This is the first post in a new column here at Screen Rant: SR Picks. SR Picks will highlight older films that you may not have heard of or you've never bothered to watch, but are worth checking out. Enjoy!
"You're right behind me, aren't you?"
Dog Soldiers was released in the UK in 2002 and never made it to a release in the United States. I don't know why, but we all missed out due to that decision in this short lived, one-time franchise. (I say franchise because I can hope, can't I?)
If you like werewolf movies and you like quality werewolf movies, boy do I have a treat in store for you.
Dog Soldiers sort of has three beginnings, but one definitive ending. Oh where do I start?
It's the classic movie start: We see a couple camping out in the woods. It's night time and they hear something outside the tent. We are then treated to the tent zipper being pulled ever so slowly down. Out the opening the screaming girl goes, followed by the blood spattered boyfriend. Their names are irrelevant at this point! There's somethin' in the woods folks.
We then switch to a special ops training test to establish a few characters. Trainee Private Cooper (Played by Journeyman star Kevin McKidd) is finishing up a special forces test. The man in charge, a cold war-hardened soldier, Capt. Ryan, (Liam Cunningham) in his own, special ops sort of way, congratulates Cooper on not being caught so quickly, but as one last test, orders the soldier to shoot the dog they used to track him down with. Cooper refuses the order on grounds it is not necessary to shoot THAT dog. In making a point Capt. Ryan caps the dog without an ounce of emotion. Needless to say, Pvt. Cooper is booted from the unit and his animosity is initiated with the cold blooded Ryan.
We jump ahead to the present. A squad of British soldiers are on a training simulation in the Scottish forest.
The squad consists of our now familiar Cooper, (Kevin McKidd, who has also been in Trainspotting), Terry (played by Leslie Simpson), Joe (Chris Robson), Bruce (Thomas Lockyer), Spoon (Darren Morfitt) and Sergeant Wells (Sean Pertwee).
The ever boring routine of training changes instantly as they come across the gutted remains (lots of sausages used for intestines!) of another squad. The trauma of the situation becomes clear when they find this squad was a well armed special ops squad and they were still all killed. The radio equipment is destroyed and there is but one survivor. A completely shocked and terrified Capt. Ryan, (Yea, from earlier) who is saying over and over again there was only supposed to be one.
And the fun for us, the audience, begins. If you can call not breathing fun.
In what I think is the only true way to present the nemesis, we don't see them for the first 30 minutes, maybe more (Sorry, I get really sucked in every time I watch this flick), we only see hints of something. A furtive glimpse of something here, a clawed hand there, a quick disembowelment - We never see the monsters ("There was only supposed to be one") until later on at night.
The soldiers do what they do best. They stay focused on who they are and what they need to do. They convert their weapons back to live firing munitions and hole up in a cottage defending against these beasts through the night.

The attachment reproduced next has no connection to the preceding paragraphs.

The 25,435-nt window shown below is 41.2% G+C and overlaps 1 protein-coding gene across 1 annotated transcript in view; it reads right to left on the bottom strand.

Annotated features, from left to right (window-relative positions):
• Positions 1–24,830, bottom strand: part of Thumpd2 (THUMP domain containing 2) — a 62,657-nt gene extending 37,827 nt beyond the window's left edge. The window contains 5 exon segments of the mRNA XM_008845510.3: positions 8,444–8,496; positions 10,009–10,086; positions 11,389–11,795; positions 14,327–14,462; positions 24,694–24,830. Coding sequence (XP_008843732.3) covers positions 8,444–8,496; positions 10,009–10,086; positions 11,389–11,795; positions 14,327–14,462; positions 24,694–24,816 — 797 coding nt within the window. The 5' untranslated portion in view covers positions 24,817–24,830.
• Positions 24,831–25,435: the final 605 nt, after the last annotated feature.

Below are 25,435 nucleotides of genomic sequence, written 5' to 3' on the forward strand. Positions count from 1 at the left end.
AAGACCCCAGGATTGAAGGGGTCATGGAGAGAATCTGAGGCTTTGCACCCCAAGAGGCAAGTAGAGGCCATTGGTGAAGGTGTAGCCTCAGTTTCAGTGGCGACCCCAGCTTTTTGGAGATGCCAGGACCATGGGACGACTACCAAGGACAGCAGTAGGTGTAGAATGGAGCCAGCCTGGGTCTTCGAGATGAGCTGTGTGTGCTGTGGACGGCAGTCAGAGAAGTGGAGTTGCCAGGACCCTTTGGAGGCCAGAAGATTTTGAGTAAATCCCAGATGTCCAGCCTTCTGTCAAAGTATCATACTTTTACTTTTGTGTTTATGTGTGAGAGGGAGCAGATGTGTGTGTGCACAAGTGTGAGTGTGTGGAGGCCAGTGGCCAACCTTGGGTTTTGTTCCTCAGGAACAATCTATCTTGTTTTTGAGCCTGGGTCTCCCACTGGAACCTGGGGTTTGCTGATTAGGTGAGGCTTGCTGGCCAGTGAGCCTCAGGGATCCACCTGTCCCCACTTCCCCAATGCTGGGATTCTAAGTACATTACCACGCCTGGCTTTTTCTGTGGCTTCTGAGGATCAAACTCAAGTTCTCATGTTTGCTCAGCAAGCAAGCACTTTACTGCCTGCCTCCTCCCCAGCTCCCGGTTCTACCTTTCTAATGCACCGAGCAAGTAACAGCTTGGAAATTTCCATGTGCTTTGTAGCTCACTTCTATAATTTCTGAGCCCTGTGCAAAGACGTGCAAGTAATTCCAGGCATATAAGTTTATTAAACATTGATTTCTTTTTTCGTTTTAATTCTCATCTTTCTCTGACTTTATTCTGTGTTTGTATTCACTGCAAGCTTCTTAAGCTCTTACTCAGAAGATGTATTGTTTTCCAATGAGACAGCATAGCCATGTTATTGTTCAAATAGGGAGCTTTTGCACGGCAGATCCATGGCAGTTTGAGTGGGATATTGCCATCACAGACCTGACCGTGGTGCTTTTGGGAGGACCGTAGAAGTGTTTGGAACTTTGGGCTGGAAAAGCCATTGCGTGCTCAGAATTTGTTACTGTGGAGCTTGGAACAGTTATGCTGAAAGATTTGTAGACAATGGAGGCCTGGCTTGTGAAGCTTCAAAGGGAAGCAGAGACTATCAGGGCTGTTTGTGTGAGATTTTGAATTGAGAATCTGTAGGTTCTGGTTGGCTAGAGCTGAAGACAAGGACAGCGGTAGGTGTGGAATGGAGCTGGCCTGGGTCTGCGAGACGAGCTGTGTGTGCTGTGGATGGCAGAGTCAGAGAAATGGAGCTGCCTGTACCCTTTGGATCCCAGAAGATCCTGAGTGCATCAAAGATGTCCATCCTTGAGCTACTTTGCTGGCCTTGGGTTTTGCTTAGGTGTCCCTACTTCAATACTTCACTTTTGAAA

The night is long, hard and comes with one surprise after another. In the end it even gets down to one of the soldiers trying to duke it out with one of these 8-foot tall monsters in a grand fashion that only a true soldier could muster. Operative word, TRY as he takes the motto "Don't go down without a fight" right to the end. For a second I thought that large iron skillet he grabbed was going to work!
In one description of the pack, a neighbor says something to the effect of: "They're really good people except for once a month." I am not sure they meant for that to be funny because I am too busy digging my nails into the couch.
In my mind, this is one of the best low budget movies I've ever seen and furthers it's own genre. It's superbly written to showcase the desperate men doing the only thing they can, fight and survive for as long as possible, hopefully surviving until daybreak and you can feel it.
The monsters are portrayed in a mix of shadows, outlines, steaming bodies at the edge of the light. In what I think is the perfect presentation, after being teased for a while, we get to see them full on in the light and these beasts awesome for all their simplicity. (No CGI!)
For me, a classic scene is when one of the squad risks his life to get to a jeep and drive it back to the house. As he parks the jeep and turns off the motor, we're looking at him from the right seat and we see the steam of an exhale from the back. He never looks back. He just says: "You're right behind me, aren't you?". His answer is a second exhale of steam. He turns to meet his end valiantly.
This flick truly reminded me of Night of the Living Dead, the monsters were just a bit faster in this one. A sense of overwhelming despair that overlays a small glimmer of hope that they will make it to daybreak.
Dog Soldiers is produced by Christopher Figg (Clive Barker's Hellraiser, Trainspotting) and written, directed and edited by Neil Marshall (Killing Time) and amazingly, this was his directorial debut.
The film won multiple awards overseas: The Golden Raven Award and the Pegasus Audience Award at the 2002 Brussels International Festival of Fantasy Film and the Grand Prize of European Fantasy Film at the Luxembourg International Film Festival/Cinenygma. Neither of these merits are easy to come by.
I've seen rumor of a sequel, but I hope that doesn't happen because I fear they will only ruin the franchise unless they get it done with the right people, the right attitude and the right approach.
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